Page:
During the last quarter of the fifth century BC, Athenian military expeditions to Sicily twice ended in failure: first in (427–)424, and then in (415–)413. The second of these episodes, which fills the sixth and seventh books of Thucydides and led to the calamity he describes there, had a shocking impact at the time (Thuc. 8.1–2) and for some years afterwards – eclipsed only, indeed, by the defeat and humiliation (in 404) of the great imperial city that had mounted the campaign. Large numbers of Athenians had died in and around Syracuse, but ‘at least seven thousand’ was...

    • IG ii² 1622 and the Collection of Naval Debts in the 340s
      (pp. 68-78)

      IGii² 1622 (EM 10386) is one of a series of inscriptions (IGii² 1604–32) that preserve the accounts of the fourth-century Athenian navy. The inventories span a fifty-five-year period, from approximately 378 to 323 BC.IGii² 1622 comes from the middle of the series, dated on internal evidence from archon dates (especially lines 379–85), to about 342/41. Tracy assigns 1622 to the cutter ofIGii² 334, whom he dates to the period 345–320.¹ 1622 preserves an unusual entry category, a report on the collection of debts from naval officials between the years 345 and...

    • The Slave-Names of IG i³ 1032 and the Ideology of Slavery at Athens
      (pp. 79-116)

      In Classical Athens, personal names mattered. Like most ancient Greeks, Athenians believed that the lexical connotations of a name expressed its bearer’s personality or role. For example, Odysseios’ name is associated with the verbodussthai, ‘to will pain to,’ six times in theOdyssey(1.62; 5.340, 423; 16.145–7; 19.275; 19.406–9); Hesiod feels compelled to explain away the munificent connotation of Pandora’s name in theWorks and Days(80–2); and Herodotos records that King Leotychides of Sparta takes the Samian Hegesistratos’ name as quite suited to one about to lead an army (>hêgeomai, ‘lead,’ andstratos, ‘army’;...

  9. Part Two: Athens from the Outside:: The Wider Greek World

    • Theopompos and the Public Documentation of Fifth-Century Athens
      (pp. 119-128)

      An important target of the fourth-century BC historian Theopompos’ often vitriolicPhilippikawas fifth-century Athens, the subject of one of his notorious digressions (FGrHist115 FF 153–6). I do not intend to examine here what can be discerned from it of Theopompos’ political views, because Michael Flower has demonstrated convincingly that they are typical of the fourth-century intellectual elite, with a hostility to democracy, a preference for oligarchy, and a partiality for pre-fourth-century Sparta.¹ Instead, I shall argue that Theopompos takes the first critical look at inscriptions as imperialistic documents, for in two of the four preserved fragments from...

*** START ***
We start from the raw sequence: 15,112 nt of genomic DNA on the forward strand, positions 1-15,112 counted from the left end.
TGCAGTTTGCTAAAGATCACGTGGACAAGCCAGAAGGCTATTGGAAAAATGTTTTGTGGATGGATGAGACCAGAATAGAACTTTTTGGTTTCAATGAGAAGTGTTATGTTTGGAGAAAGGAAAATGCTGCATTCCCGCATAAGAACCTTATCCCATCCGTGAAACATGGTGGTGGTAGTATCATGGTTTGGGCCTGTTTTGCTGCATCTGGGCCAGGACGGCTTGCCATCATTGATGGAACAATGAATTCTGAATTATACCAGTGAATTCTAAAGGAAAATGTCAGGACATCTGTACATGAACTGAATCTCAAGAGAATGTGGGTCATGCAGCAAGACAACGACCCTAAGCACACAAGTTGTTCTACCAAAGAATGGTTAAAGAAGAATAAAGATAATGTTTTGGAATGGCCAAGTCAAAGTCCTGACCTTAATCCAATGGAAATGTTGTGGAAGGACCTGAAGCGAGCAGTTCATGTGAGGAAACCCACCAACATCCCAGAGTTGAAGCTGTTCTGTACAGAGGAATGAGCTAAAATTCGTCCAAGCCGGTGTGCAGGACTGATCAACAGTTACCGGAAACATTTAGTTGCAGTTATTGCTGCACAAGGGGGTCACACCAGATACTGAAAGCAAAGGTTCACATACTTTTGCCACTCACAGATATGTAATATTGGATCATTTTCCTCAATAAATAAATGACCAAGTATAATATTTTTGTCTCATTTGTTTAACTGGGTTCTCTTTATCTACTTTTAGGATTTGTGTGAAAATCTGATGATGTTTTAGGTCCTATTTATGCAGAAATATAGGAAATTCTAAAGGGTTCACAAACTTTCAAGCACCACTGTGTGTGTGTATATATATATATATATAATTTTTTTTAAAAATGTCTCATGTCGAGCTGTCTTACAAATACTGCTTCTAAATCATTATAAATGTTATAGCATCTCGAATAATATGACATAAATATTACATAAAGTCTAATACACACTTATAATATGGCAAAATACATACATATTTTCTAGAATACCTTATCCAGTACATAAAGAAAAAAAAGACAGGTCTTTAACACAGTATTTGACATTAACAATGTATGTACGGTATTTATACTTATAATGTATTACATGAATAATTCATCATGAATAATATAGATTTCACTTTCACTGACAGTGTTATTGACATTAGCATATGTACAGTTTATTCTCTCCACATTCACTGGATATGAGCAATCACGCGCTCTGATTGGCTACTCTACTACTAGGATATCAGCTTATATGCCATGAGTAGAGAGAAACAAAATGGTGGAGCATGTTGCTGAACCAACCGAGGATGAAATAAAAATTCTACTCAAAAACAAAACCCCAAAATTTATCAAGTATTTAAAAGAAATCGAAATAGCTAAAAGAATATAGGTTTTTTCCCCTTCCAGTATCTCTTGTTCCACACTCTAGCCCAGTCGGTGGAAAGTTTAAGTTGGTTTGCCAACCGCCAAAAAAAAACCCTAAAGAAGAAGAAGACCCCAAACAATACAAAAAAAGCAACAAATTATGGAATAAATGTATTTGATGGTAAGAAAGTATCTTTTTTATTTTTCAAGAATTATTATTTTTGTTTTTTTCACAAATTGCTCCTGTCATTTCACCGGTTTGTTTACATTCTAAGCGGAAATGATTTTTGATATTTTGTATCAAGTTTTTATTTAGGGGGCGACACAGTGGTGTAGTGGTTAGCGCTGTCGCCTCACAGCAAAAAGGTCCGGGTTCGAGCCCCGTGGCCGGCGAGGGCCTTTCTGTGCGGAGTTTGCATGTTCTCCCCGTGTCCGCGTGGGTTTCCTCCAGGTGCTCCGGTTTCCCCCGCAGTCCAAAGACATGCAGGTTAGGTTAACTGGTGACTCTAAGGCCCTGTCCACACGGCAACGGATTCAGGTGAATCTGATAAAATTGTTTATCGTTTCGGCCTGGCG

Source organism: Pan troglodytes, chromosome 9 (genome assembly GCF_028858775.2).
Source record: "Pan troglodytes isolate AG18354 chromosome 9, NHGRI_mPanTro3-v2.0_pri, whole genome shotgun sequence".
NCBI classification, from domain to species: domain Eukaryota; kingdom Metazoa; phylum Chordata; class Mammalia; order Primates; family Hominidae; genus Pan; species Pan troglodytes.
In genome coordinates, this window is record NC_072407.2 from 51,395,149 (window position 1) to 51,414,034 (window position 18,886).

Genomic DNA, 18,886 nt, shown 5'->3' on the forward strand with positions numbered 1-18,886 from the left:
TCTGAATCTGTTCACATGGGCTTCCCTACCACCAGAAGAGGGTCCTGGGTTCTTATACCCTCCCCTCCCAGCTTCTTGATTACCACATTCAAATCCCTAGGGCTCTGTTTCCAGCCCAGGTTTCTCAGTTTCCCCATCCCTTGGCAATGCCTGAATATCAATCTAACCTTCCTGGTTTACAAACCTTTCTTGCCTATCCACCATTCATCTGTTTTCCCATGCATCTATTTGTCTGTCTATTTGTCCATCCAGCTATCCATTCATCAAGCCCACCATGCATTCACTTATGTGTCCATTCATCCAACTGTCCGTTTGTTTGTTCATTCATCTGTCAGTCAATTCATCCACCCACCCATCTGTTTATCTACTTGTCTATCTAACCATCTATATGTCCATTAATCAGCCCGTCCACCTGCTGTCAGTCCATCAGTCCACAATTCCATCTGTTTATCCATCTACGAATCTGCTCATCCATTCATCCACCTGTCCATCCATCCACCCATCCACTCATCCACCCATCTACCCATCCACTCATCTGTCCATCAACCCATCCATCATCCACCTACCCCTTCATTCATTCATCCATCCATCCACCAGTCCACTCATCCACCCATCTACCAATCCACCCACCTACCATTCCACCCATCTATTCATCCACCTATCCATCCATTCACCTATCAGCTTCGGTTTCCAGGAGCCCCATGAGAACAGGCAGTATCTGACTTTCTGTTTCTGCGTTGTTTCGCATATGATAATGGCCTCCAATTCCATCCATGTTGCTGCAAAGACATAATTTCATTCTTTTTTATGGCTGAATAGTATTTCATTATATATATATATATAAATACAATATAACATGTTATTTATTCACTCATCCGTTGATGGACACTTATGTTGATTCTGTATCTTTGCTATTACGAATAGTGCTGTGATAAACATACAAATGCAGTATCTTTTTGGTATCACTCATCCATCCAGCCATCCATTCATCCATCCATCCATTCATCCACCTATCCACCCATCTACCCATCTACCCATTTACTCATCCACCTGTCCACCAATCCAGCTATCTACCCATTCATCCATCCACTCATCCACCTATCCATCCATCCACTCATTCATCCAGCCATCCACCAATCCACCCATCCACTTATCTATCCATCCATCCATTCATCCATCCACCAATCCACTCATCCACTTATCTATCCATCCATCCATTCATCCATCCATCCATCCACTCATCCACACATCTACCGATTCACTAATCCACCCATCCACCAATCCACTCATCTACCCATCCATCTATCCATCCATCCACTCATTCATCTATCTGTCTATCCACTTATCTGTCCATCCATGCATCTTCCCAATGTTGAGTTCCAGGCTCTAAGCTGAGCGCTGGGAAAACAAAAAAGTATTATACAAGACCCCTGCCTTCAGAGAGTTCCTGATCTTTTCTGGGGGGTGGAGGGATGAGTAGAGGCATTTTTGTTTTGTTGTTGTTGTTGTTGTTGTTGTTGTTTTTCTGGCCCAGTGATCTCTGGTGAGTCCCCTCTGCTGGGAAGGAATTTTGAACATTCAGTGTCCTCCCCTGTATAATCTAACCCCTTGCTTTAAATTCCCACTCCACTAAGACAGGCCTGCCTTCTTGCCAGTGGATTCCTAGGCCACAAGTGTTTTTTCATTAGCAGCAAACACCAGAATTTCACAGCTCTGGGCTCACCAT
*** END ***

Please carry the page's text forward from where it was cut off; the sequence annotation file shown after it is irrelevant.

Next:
• Horton Hears an Ionian
      (pp. 129-149)

      Work on fourth-century BC documents has been greatly aided thanks to the edition and translation of many of them produced by this Festchrift’s worthy honorand. Naturally, Phillip Harding’s edition included the decree of Aristoteles, the ‘charter’ of the Second Athenian League (Harding no. 35). Recently, Sheila Ager concluded a study of this decree, with the following remark: ‘Much of the instinctual rationale for ejecting the TheraiandēmosfromIGii 43 (and for seeking Athenocentric Cyrenaean motivations behindSEGix 3) originates in an outmoded tendency to view history only in the context of the big players.’¹

      The subject of...

    • Rescuing Local History: Epigraphy and the Island of Thera
      (pp. 150-176)

      The south Aegean island of Thera (modern Santorini) is famous both for its compelling beauty and for its celebrity in recent decades as the ‘Pompeii of the Aegean.’¹ Known in remote antiquity asKalliste, ‘most beautiful,’ the island’s stunning topography and equally sensational archaeology find congruence in the same event: the catastrophic eruption of the Theraian volcano in the Late Bronze Age, an eruption that buried the thriving settlement near the modern village of Akrotiri, and that resulted in the formation of the modern-day caldera and the spectacular cliffs surrounding it.² The remarkable archaeological discoveries at Akrotiri, together with the...

    (pp. 177-186)
    (pp. 187-190)
    (pp. 191-193)
    (pp. 194-198)
  14. Back Matter
    (pp. 199-201)